About Me

Tollesbury, Essex, United Kingdom
I was born in the Summer of 1969 in Dagenham, just on the border of East London. School was largely unproductive but enjoyable, setting me up for something of a wayward but interesting life! On leaving school I had various jobs including putting up stalls at Romford Market, working in a record shop, putting up ceilings, gardening and road sweeping. After resigning from an insurance company to play in a band, I found myself unemployed for two years. Then finally I got back on my feet and I've been a psychiatric nurse since 1997. I wrote A Cleansing of Souls when I was 22 years old and followed it up with Tollesbury Time Forever almost twenty years later. I started writing The Bird That Nobody Sees in September 2011 and it was released in July 2012. In terms of writing, my heroes are Jack Kerouac and John Steinbeck. I would also include Kris Kristofferson, Bob Dylan and Tom Waits as literary influences. So that's me I guess - scruffy, happy and in love with literary fiction, music and life...

Thursday, 3 January 2013

A Review of Nicholas Nickleby by Charles Dickens

Nicholas Nickleby was serialised between 1838 and 1839. It is almost 900 pages long and comprises 65 chapters. Charles Dickens was 26 years old when it was released - his third novel, following on from The Pickwick Papers and Oliver Twist. One further statistic of note is that the bus ride from Tollesbury to Maldon that I undertake each day for work lasts almost exactly a Nicholas Nickleby chapter. As such, given that it was originally published as a long running serial, I feel that little bus journey contributed greatly to me finishing only my second Charles Dickens novel.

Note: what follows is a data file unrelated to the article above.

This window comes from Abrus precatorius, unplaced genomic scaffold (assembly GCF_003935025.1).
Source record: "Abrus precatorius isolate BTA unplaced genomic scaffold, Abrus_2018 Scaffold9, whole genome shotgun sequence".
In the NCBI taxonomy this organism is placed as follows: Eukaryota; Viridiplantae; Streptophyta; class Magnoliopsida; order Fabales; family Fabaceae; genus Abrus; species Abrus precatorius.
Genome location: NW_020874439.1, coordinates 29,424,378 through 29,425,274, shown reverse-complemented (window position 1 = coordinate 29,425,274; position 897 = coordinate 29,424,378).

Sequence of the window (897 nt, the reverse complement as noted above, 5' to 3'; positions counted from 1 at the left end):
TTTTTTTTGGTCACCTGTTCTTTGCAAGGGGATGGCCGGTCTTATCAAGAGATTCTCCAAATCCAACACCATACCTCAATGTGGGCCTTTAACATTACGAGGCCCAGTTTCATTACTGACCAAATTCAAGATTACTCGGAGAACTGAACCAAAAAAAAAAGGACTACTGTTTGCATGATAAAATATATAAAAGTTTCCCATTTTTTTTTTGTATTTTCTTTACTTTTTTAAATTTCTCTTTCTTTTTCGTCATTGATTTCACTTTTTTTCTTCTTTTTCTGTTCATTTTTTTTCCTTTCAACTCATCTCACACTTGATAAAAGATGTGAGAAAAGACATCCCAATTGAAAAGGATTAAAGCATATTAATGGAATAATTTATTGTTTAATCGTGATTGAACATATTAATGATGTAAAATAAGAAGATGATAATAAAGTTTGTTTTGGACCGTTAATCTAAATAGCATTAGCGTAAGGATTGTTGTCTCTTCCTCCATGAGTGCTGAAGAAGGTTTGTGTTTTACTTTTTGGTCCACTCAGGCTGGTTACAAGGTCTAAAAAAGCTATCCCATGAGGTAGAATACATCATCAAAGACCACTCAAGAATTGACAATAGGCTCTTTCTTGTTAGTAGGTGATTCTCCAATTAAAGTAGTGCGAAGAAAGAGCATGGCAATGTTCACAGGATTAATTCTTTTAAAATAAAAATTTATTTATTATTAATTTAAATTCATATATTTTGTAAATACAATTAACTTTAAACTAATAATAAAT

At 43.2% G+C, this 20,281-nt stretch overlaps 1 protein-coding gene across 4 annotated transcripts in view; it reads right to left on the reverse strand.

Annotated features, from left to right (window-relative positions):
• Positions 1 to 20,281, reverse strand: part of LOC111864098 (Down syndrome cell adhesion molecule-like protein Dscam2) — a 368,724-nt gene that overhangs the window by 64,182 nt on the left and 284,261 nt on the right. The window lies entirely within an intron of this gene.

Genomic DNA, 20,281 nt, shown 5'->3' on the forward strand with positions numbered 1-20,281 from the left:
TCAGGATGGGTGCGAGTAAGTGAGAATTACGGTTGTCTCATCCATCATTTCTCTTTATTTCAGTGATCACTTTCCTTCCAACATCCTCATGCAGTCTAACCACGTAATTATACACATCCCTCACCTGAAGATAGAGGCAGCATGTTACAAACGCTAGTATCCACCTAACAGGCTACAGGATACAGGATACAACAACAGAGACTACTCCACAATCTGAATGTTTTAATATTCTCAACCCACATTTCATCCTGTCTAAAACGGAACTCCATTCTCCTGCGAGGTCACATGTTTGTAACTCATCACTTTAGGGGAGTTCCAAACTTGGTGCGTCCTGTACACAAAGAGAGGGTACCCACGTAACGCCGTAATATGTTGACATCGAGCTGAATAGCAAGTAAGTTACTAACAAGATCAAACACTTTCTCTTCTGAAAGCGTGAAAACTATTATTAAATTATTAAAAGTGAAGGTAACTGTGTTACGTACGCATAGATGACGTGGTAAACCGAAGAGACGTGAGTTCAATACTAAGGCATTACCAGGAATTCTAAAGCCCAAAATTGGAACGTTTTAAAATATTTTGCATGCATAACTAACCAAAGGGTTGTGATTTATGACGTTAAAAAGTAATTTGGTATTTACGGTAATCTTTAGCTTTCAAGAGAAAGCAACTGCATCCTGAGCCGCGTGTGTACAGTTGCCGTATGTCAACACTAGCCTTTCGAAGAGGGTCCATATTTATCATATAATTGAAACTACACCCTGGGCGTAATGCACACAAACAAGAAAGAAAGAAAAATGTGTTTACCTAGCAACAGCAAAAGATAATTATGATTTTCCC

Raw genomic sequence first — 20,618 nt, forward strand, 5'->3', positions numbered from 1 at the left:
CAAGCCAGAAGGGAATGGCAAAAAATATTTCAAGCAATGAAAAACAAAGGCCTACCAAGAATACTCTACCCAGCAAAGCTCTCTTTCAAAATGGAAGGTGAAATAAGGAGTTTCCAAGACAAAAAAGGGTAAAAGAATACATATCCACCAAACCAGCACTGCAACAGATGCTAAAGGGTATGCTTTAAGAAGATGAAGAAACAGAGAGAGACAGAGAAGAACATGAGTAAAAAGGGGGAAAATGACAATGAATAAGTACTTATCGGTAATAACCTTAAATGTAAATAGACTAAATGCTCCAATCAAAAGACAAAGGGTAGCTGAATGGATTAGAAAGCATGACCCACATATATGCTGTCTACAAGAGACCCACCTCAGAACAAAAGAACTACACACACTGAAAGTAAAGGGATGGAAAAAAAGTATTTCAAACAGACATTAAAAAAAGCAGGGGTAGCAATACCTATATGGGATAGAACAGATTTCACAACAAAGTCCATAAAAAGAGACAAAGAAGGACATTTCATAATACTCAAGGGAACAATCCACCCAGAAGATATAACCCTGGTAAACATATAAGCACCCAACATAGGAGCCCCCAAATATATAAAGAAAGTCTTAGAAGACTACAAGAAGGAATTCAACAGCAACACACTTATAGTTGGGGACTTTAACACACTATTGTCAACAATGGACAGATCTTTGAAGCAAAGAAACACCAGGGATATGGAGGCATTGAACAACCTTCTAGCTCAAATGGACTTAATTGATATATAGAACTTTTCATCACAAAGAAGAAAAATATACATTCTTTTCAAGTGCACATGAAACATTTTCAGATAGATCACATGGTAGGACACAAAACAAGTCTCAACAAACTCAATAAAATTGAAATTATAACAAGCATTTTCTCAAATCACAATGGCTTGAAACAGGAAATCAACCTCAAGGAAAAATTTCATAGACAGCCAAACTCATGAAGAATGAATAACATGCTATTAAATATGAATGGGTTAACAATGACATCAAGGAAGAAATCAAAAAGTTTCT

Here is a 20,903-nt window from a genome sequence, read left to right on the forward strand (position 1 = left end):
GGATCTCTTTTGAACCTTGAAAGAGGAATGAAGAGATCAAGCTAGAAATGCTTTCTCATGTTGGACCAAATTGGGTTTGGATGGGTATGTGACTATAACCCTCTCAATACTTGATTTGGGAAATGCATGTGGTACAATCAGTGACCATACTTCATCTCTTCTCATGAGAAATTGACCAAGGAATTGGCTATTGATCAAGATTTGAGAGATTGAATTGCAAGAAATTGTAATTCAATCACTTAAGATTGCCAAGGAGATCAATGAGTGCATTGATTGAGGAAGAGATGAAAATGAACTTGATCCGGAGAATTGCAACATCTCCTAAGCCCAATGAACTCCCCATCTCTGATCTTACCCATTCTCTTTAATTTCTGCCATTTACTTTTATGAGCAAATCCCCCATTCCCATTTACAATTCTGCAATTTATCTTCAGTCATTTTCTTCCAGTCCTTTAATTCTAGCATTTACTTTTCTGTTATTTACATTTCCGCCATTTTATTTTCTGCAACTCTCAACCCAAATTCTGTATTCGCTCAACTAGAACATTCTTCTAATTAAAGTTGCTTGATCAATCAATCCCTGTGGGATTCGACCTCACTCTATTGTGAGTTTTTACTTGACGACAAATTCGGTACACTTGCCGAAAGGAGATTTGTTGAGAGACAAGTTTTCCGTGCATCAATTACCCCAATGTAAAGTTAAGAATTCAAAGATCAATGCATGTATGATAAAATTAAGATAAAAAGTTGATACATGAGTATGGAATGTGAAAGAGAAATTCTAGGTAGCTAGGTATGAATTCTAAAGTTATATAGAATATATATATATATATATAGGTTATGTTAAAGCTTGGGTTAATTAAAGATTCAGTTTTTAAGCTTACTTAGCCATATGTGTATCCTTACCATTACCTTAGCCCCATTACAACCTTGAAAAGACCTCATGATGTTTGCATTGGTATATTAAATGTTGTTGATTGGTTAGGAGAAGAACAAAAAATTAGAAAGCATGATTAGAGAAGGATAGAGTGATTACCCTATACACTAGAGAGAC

Anyway - on with the review!

The novel, as you would expect, follows the eponymous hero in various encounters that shape both his own future and that of those he comes to love and befriend. He is opposed all the way by his dastardly money-lending Uncle Ralph who enlists the help of various unbecoming fellows, including the wicked schoolmaster Wackford Squeers and the old lecher Arthur Gride, in his attempts to thwart the young upstart in his quest to see goodness triumph. If you throw into the mix the vaudevillian Crummles family, a mad old man with very small clothes who throws vegetables over the fence in order to woo Nicholas' mother and two angelic old twins called the Cheerybles - oh and not to mention the foppish Lord Verisopht and the drunken hidden hero of the novel, Newman Noggs - then it is quite clear that this is no tedious novel.

Nicholas Nickleby is pure entertainment from start to finish.

Ironically the character that I did not really take to was Nicholas himself. He is rather one dimensional in his unstinting goodness and somewhat irritating in the way he imposes his morality on others. His actions though are wonderful, particularly the way he cares for young Smike, that tragic young boy whom he extricates from the clutches of the villainous Wackford Squeers. It is the characters of lesser morals, such as Ralph Nickleby, Arthur Gride and the aforementioned Wackford Squeers, who really do make the novel throb. Wonderful as the Cheeryble Twins are, it is the dark deeds of the villainous that really shows the author at his best. He rails against the rich and the powerful, those who take advantage of their status, their gender and their profession. The descriptions of the school where Nicholas encounters Smike is one of the most harrowing I have read in any novel. The small episode towards the end where Nicholas cares for his ailing young friend is touching beyond words.

Interspersed with the blistering social commentary is a story of love and devotion, of people struggling to the point where all they have to rely on is each other and a fundamental belief that all will come good in the end.

Finally, I will repeat some of the statistics from earlier. Nicholas Nickleby was written by a 26 year old man 175 years ago and it is almost 900 pages long - impressive at every turn. It is certainly as relevant today as ever it was and has served over the last few months to make my little bus journeys entirely wonderful!

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